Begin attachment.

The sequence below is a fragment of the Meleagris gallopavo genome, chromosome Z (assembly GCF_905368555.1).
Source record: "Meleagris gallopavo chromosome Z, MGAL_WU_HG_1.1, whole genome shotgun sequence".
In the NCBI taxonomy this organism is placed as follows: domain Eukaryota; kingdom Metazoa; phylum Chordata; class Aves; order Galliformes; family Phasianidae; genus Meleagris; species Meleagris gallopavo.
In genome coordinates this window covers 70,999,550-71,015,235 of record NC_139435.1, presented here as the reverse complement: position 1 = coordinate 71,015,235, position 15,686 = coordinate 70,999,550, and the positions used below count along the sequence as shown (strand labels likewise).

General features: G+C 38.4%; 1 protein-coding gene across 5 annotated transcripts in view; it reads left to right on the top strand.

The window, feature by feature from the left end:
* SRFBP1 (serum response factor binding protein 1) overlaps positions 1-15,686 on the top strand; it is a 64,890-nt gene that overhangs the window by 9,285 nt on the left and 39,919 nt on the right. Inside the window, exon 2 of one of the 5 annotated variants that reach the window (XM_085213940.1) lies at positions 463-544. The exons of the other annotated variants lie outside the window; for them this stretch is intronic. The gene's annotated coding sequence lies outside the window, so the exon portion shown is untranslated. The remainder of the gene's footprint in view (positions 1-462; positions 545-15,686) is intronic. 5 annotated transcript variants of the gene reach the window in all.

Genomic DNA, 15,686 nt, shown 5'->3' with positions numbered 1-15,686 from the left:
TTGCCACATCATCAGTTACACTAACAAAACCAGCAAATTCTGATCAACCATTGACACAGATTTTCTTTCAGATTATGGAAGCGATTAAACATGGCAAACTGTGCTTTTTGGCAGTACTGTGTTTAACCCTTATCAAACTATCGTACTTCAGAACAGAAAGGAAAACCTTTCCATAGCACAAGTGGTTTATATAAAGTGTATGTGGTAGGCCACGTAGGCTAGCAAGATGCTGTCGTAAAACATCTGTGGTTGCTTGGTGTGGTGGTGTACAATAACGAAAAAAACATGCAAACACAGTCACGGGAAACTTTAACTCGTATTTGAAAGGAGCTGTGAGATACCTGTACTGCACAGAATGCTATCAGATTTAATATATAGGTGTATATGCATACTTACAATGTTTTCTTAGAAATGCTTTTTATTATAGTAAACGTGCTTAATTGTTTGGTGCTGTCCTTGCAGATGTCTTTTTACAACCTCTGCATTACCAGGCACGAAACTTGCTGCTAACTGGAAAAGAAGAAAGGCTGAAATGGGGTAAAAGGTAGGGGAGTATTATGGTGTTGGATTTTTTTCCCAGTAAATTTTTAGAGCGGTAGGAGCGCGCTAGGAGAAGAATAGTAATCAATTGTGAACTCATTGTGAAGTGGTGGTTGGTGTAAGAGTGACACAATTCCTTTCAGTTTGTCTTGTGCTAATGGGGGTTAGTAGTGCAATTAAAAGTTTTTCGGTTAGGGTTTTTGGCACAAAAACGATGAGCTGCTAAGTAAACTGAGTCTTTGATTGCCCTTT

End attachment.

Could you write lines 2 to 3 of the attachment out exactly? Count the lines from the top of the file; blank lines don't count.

Source record: "Meleagris gallopavo chromosome Z, MGAL_WU_HG_1.1, whole genome shotgun sequence".
In the NCBI taxonomy this organism is placed as follows: domain Eukaryota; kingdom Metazoa; phylum Chordata; class Aves; order Galliformes; family Phasianidae; genus Meleagris; species Meleagris gallopavo.